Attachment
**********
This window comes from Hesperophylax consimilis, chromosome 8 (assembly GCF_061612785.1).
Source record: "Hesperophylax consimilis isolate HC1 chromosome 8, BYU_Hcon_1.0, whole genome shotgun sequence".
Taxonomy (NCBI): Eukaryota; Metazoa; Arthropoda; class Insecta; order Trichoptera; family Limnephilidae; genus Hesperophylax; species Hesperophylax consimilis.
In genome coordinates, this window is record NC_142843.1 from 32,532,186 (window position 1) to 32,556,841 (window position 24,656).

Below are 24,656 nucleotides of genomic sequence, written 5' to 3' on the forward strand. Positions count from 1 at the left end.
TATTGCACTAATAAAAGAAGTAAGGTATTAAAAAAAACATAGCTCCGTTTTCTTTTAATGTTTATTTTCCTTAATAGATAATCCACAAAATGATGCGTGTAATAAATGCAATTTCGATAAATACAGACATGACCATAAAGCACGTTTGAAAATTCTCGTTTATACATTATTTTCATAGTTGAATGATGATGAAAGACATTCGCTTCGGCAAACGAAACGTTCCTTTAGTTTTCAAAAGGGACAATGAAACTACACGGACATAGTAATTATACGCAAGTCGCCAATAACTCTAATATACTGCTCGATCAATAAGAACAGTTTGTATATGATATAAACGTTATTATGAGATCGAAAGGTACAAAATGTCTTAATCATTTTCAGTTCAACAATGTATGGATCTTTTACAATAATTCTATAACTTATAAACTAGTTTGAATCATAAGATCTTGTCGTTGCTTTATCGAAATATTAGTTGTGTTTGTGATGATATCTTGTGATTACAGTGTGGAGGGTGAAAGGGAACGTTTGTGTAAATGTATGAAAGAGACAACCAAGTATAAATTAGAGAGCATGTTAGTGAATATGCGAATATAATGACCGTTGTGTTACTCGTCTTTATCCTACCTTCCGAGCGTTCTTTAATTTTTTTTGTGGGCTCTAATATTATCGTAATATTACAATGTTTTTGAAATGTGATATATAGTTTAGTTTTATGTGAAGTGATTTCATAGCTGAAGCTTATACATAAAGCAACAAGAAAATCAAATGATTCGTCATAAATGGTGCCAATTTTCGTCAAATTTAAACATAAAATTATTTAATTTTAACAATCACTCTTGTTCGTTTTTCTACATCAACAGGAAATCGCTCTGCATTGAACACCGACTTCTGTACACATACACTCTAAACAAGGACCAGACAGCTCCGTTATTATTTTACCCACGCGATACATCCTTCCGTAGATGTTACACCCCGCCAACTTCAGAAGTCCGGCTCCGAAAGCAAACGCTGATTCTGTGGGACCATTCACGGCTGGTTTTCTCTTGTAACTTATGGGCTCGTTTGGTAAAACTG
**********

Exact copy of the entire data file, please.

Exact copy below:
This window comes from Hesperophylax consimilis, chromosome 8 (assembly GCF_061612785.1).
Source record: "Hesperophylax consimilis isolate HC1 chromosome 8, BYU_Hcon_1.0, whole genome shotgun sequence".
Taxonomy (NCBI): Eukaryota; Metazoa; Arthropoda; class Insecta; order Trichoptera; family Limnephilidae; genus Hesperophylax; species Hesperophylax consimilis.
In genome coordinates, this window is record NC_142843.1 from 32,532,186 (window position 1) to 32,556,841 (window position 24,656).

Below are 24,656 nucleotides of genomic sequence, written 5' to 3' on the forward strand. Positions count from 1 at the left end.
TATTGCACTAATAAAAGAAGTAAGGTATTAAAAAAAACATAGCTCCGTTTTCTTTTAATGTTTATTTTCCTTAATAGATAATCCACAAAATGATGCGTGTAATAAATGCAATTTCGATAAATACAGACATGACCATAAAGCACGTTTGAAAATTCTCGTTTATACATTATTTTCATAGTTGAATGATGATGAAAGACATTCGCTTCGGCAAACGAAACGTTCCTTTAGTTTTCAAAAGGGACAATGAAACTACACGGACATAGTAATTATACGCAAGTCGCCAATAACTCTAATATACTGCTCGATCAATAAGAACAGTTTGTATATGATATAAACGTTATTATGAGATCGAAAGGTACAAAATGTCTTAATCATTTTCAGTTCAACAATGTATGGATCTTTTACAATAATTCTATAACTTATAAACTAGTTTGAATCATAAGATCTTGTCGTTGCTTTATCGAAATATTAGTTGTGTTTGTGATGATATCTTGTGATTACAGTGTGGAGGGTGAAAGGGAACGTTTGTGTAAATGTATGAAAGAGACAACCAAGTATAAATTAGAGAGCATGTTAGTGAATATGCGAATATAATGACCGTTGTGTTACTCGTCTTTATCCTACCTTCCGAGCGTTCTTTAATTTTTTTTGTGGGCTCTAATATTATCGTAATATTACAATGTTTTTGAAATGTGATATATAGTTTAGTTTTATGTGAAGTGATTTCATAGCTGAAGCTTATACATAAAGCAACAAGAAAATCAAATGATTCGTCATAAATGGTGCCAATTTTCGTCAAATTTAAACATAAAATTATTTAATTTTAACAATCACTCTTGTTCGTTTTTCTACATCAACAGGAAATCGCTCTGCATTGAACACCGACTTCTGTACACATACACTCTAAACAAGGACCAGACAGCTCCGTTATTATTTTACCCACGCGATACATCCTTCCGTAGATGTTACACCCCGCCAACTTCAGAAGTCCGGCTCCGAAAGCAAACGCTGATTCTGTGGGACCATTCACGGCTGGTTTTCTCTTGTAACTTATGGGCTCGTTTGGTAAAACTG